By Sij Ncube
Harare, April 09, 2016 – PRESIDENT Robert Mugabe’s much-hyped indaba with war veterans turned out to be largely a damp squib but analysts say the Zanu PF leader has asserted his authority over the freedom fighters which appeared to be waning in the past few months.
Mugabe has been under fire from war veterans since his wife Grace went on whirlwind tours of the country holding rallies in which she had occasion to attack Zanu PF rivals she accuses of trying to topple her husband.
She was further accused of directing her diatribes on war veterans.
This resulted in a messy fallout with the ex-combatants which culminated in the suspension from Zanu PF of their leader Chris Mutsvangwa and his wife Monica and other war veterans.
The fall-out was mostly played out in the media in which the verbose Mutsvangwa appeared to cast aspersions on Mugabe’s leadership with some within his rank alleging the veteran politician was a victim of “bedroom politics”.
The charge in 2014 saw former war veterans leader Jabulani Sibanda unceremoniously kicked out of Zanu PF.
After the skirmishes which appeared to split the already faction-riddled Zanu PF right in the middle, Mugabe moved with speed to call for an indaba to address war vets grievances.
In the run-up to the meeting held Thursday at the City Sports Centre in Harare, the boisterous war veterans appeared and sounded seriously aggrieved but after Mugabe’s 90 minute speech they trekked out of the venue looking like children they had been easily cajoled through what many find as false promises by the wily and Machiavellian politician.
In just under one and half hours, all the bravado was gone.
“Everyone gets promised some sugar, everyone goes home feeling sweet,” remarked a former state media journalist as war veterans returned to their provinces, hoping to reap the promised rewards after the address by their “Dear Leader”.
But critics have been quick to remind war veterans estimated to be 30 000 in the country that Zimbabwe is technically broke and Mugabe has no wherewithal to make good his promise of paying their outstanding debts, including fees for their children.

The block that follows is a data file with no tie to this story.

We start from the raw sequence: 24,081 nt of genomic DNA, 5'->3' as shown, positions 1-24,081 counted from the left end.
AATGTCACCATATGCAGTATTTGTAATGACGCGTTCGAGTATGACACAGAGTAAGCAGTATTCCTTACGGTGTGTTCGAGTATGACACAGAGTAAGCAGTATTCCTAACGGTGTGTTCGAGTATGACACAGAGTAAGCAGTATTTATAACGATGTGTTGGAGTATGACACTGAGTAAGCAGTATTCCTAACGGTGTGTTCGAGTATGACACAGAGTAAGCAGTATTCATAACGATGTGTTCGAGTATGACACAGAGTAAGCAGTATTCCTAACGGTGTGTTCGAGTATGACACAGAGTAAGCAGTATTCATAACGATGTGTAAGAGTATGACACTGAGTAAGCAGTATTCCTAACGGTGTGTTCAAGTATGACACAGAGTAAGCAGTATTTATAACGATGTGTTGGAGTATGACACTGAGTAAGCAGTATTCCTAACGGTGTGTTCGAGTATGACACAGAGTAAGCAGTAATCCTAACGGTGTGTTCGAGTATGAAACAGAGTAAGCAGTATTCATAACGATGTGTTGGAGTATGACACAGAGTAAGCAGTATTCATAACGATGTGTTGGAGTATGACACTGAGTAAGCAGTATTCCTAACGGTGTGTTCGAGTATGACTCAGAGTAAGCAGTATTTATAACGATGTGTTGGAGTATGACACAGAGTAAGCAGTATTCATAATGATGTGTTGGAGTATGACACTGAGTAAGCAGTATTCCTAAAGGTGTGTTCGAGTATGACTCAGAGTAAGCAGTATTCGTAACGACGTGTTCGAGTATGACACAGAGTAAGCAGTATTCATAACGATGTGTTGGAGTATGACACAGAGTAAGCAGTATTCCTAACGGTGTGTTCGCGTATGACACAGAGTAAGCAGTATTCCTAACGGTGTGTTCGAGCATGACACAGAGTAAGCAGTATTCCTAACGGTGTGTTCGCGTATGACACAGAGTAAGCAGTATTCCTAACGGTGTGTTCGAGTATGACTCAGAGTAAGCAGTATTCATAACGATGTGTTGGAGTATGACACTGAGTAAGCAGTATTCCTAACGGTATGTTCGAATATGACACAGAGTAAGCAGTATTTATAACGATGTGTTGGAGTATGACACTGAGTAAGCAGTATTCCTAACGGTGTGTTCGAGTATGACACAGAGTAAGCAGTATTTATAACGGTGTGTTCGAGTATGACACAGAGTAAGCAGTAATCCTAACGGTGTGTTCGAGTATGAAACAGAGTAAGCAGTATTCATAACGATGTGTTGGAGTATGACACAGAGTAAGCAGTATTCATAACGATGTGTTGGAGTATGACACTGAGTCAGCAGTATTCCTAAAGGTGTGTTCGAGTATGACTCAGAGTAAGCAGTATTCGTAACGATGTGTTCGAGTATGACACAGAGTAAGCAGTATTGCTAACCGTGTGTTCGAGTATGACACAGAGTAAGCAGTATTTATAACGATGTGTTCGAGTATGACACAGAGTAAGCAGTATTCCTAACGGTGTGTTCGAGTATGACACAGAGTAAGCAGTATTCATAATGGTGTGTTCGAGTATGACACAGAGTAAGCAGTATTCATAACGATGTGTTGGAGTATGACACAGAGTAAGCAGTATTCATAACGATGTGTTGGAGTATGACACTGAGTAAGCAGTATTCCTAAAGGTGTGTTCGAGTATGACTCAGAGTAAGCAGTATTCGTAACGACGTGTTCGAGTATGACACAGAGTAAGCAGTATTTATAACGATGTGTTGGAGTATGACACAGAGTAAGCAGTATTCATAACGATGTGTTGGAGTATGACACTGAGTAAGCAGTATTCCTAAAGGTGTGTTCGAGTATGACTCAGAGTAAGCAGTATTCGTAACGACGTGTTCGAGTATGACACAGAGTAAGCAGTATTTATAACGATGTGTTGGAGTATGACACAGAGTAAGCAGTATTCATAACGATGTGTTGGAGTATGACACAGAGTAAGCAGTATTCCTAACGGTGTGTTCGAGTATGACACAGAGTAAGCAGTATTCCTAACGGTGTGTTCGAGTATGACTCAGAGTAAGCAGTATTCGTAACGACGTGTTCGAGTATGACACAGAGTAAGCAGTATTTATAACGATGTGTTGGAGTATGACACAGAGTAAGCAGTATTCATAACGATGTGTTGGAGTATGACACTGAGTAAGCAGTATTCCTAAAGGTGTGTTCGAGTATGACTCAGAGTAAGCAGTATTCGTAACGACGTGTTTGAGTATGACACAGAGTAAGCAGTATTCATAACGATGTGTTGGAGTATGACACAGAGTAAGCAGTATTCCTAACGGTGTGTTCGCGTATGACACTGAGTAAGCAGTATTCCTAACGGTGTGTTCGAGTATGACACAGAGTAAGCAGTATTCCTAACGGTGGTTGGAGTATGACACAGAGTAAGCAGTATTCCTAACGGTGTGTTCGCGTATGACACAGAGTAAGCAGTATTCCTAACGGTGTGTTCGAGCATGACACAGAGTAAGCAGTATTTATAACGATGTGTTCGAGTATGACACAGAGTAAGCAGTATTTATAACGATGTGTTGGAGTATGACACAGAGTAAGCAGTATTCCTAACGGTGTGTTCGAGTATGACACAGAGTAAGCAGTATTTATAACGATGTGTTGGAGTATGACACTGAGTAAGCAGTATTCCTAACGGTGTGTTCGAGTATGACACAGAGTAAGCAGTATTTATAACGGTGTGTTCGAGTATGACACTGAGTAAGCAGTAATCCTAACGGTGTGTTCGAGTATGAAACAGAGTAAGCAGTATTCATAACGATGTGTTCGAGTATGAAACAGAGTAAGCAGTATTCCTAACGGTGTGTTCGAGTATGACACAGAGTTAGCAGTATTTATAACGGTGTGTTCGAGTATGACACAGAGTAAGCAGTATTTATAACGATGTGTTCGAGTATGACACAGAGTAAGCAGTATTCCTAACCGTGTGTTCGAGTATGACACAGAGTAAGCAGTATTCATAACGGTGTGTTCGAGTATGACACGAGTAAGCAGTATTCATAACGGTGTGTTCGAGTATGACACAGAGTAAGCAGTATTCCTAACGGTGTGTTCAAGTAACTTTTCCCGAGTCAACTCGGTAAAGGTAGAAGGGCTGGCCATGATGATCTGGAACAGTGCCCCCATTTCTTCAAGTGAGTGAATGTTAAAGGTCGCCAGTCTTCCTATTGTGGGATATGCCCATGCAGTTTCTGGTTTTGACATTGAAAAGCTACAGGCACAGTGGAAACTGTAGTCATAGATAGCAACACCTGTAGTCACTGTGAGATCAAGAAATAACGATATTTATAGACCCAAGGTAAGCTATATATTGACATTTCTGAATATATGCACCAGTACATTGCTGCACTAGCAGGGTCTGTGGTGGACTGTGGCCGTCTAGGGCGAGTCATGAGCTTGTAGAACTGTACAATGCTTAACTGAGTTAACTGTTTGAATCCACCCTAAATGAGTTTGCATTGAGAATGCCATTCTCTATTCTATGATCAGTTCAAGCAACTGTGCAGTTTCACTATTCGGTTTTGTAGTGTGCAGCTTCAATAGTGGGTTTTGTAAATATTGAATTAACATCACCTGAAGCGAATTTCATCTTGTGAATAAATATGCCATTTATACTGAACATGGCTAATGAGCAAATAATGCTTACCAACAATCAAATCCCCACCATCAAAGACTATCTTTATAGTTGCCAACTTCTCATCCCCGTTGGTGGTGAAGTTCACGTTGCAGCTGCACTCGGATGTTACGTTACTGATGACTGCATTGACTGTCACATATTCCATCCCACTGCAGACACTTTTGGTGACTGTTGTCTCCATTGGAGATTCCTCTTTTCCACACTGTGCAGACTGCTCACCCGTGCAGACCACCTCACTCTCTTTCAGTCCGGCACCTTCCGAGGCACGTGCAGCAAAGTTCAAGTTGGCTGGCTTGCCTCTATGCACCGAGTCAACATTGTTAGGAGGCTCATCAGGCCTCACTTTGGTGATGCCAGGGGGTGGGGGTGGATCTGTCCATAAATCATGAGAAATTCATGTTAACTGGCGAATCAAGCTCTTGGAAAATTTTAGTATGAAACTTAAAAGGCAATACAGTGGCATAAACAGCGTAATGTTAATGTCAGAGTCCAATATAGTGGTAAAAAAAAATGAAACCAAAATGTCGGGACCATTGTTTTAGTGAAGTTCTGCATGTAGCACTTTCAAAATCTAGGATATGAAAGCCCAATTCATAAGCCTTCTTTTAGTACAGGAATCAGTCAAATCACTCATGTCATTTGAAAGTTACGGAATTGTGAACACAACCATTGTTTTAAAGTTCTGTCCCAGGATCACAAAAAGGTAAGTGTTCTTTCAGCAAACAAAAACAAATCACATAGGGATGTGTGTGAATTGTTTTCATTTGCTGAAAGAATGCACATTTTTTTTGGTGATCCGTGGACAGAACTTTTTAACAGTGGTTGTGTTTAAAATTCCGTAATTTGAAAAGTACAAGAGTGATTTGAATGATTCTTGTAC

The war veterans demanded stakes in the mining sector and typical of his populist policies, Mugabe appeared to incite the former freedoms fighters to violate the constitution by invading the mines.
But they also conveniently forgot that there are the same people who caused the near collapse of the economy in November 1997 when Mugabe doled out unbudgeted lump sum payments of $Z50 000 each to an estimated 50 000 war veterans, leading to what is infamously referred to as Black Friday.
The economy has never recovered and this was further compounded by their seizure of white owned farms in 2000.
Ricky Mukonza, a political analyst who holds a doctorate in Public Management and works at the Tshwane University of Technology in South Africa, agrees the meeting was a damp squib.
“At the end of it all, they were exposed as a selfish lot who do not have the interests of the people at heart. What they raised were their own issues that fell short of addressing political and economic issues that are bedevilling the country,” said Mukonza.
“But the meeting worked in Mugabe’s favour in that it allowed him to tame the war veterans by deflating their emotions. By and large, the meeting served to reassert Mugabe’s authority over war veterans, something that had appeared to be waning in the past weeks.”
UK based journalist and economist Bekithemba Mhlanga, believes it was only Mugabe and the war veterans who took the meeting seriously.
“Everyone outside that meeting hall and some inside knew that it was just a facade. I doubt very much that it changes the dynamics much between the war veterans and Mugabe.
“Those against him and his faction know fully well that the red-lines have been crossed. The succession battle cannot be reversed now – it is a fight to the end,” said Mhlanga.
Maxwell Saungweme, a development analyst, chipped in saying the meeting was much ado about nothing.
He said that most of Mugabe’s meetings do not proffer solutions to succession, liquidity crunch, economic crisis, drought effects and collapsing social services sector.
“He might appear scared of them but right now the war veterans are not a priority to him,” said Saungweme.
MDC T spokesperson Obert Gutu, concurs the indaba was much ado about nothing, saying it would appear that the war veterans were outmanoeuvred and outsmarted by Mugabe.
“The war veterans presented a litany of demands that cannot be sustained by Zimbabwe’s collapsed economy. Nothing tangible came out of Mugabe’s meeting with the war veterans.
“For now, the veterans will have to accept that whatever Mugabe wants is what will happen. Up until such a time that the war veterans are bold enough to openly call upon Mugabe to step down on account of his advanced age and failure to stop the haemorrhaging of the national economy, the status quo ante shall prevail.”